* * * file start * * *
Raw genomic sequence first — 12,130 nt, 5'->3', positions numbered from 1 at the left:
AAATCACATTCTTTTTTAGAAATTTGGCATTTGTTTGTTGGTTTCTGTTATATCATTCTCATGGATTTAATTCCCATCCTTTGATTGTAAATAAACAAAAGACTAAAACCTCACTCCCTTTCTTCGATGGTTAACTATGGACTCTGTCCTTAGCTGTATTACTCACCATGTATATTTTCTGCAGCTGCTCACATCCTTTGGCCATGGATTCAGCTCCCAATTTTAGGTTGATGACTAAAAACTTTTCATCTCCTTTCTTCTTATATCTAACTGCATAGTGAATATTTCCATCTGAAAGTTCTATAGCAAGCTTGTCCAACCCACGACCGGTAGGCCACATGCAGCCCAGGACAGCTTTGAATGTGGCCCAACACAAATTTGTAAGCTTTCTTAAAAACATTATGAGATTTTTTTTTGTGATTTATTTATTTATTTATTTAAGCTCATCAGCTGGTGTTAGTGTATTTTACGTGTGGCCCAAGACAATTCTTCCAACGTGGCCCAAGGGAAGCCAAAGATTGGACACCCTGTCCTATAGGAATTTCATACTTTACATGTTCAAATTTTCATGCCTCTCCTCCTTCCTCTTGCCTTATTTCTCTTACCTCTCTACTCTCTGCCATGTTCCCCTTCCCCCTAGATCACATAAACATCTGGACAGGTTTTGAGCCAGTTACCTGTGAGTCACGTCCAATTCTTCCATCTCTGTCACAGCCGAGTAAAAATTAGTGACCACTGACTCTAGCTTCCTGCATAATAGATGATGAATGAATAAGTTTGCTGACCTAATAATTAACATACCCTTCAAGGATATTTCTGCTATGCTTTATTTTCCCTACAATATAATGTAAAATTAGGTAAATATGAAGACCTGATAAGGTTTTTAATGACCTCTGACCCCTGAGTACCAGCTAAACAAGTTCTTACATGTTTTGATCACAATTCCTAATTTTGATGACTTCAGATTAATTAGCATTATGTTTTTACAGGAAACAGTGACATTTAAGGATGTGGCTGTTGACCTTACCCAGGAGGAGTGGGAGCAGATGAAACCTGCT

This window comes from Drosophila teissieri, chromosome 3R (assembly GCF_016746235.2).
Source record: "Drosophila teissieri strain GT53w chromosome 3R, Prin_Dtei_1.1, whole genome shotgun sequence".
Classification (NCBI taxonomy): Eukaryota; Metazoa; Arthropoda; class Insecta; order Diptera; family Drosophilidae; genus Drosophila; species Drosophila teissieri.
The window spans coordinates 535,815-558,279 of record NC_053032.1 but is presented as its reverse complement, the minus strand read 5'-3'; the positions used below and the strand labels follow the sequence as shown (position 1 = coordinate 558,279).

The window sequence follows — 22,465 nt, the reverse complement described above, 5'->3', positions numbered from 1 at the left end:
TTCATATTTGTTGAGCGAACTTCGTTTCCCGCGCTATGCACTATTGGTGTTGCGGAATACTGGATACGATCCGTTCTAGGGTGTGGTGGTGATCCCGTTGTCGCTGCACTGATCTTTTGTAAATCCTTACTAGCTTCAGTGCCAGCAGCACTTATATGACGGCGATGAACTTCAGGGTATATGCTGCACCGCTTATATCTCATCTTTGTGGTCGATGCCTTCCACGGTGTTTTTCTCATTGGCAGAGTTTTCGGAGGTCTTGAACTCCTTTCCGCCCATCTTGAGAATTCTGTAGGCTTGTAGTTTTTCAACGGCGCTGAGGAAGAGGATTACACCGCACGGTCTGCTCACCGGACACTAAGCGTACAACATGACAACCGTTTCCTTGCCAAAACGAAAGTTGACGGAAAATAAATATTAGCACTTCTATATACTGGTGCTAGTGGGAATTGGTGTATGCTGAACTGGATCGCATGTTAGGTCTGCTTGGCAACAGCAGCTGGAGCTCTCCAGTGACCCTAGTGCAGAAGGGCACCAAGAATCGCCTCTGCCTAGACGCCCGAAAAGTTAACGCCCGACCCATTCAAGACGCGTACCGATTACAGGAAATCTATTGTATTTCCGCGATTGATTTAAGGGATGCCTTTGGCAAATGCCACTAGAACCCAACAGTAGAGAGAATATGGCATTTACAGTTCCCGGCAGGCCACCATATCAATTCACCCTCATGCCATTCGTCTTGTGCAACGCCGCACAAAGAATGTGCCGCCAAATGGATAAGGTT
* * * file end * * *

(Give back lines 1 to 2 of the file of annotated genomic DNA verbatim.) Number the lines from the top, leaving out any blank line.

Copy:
Raw genomic sequence first — 12,130 nt, 5'->3', positions numbered from 1 at the left:
AAATCACATTCTTTTTTAGAAATTTGGCATTTGTTTGTTGGTTTCTGTTATATCATTCTCATGGATTTAATTCCCATCCTTTGATTGTAAATAAACAAAAGACTAAAACCTCACTCCCTTTCTTCGATGGTTAACTATGGACTCTGTCCTTAGCTGTATTACTCACCATGTATATTTTCTGCAGCTGCTCACATCCTTTGGCCATGGATTCAGCTCCCAATTTTAGGTTGATGACTAAAAACTTTTCATCTCCTTTCTTCTTATATCTAACTGCATAGTGAATATTTCCATCTGAAAGTTCTATAGCAAGCTTGTCCAACCCACGACCGGTAGGCCACATGCAGCCCAGGACAGCTTTGAATGTGGCCCAACACAAATTTGTAAGCTTTCTTAAAAACATTATGAGATTTTTTTTTGTGATTTATTTATTTATTTATTTAAGCTCATCAGCTGGTGTTAGTGTATTTTACGTGTGGCCCAAGACAATTCTTCCAACGTGGCCCAAGGGAAGCCAAAGATTGGACACCCTGTCCTATAGGAATTTCATACTTTACATGTTCAAATTTTCATGCCTCTCCTCCTTCCTCTTGCCTTATTTCTCTTACCTCTCTACTCTCTGCCATGTTCCCCTTCCCCCTAGATCACATAAACATCTGGACAGGTTTTGAGCCAGTTACCTGTGAGTCACGTCCAATTCTTCCATCTCTGTCACAGCCGAGTAAAAATTAGTGACCACTGACTCTAGCTTCCTGCATAATAGATGATGAATGAATAAGTTTGCTGACCTAATAATTAACATACCCTTCAAGGATATTTCTGCTATGCTTTATTTTCCCTACAATATAATGTAAAATTAGGTAAATATGAAGACCTGATAAGGTTTTTAATGACCTCTGACCCCTGAGTACCAGCTAAACAAGTTCTTACATGTTTTGATCACAATTCCTAATTTTGATGACTTCAGATTAATTAGCATTATGTTTTTACAGGAAACAGTGACATTTAAGGATGTGGCTGTTGACCTTACCCAGGAGGAGTGGGAGCAGATGAAACCTGCT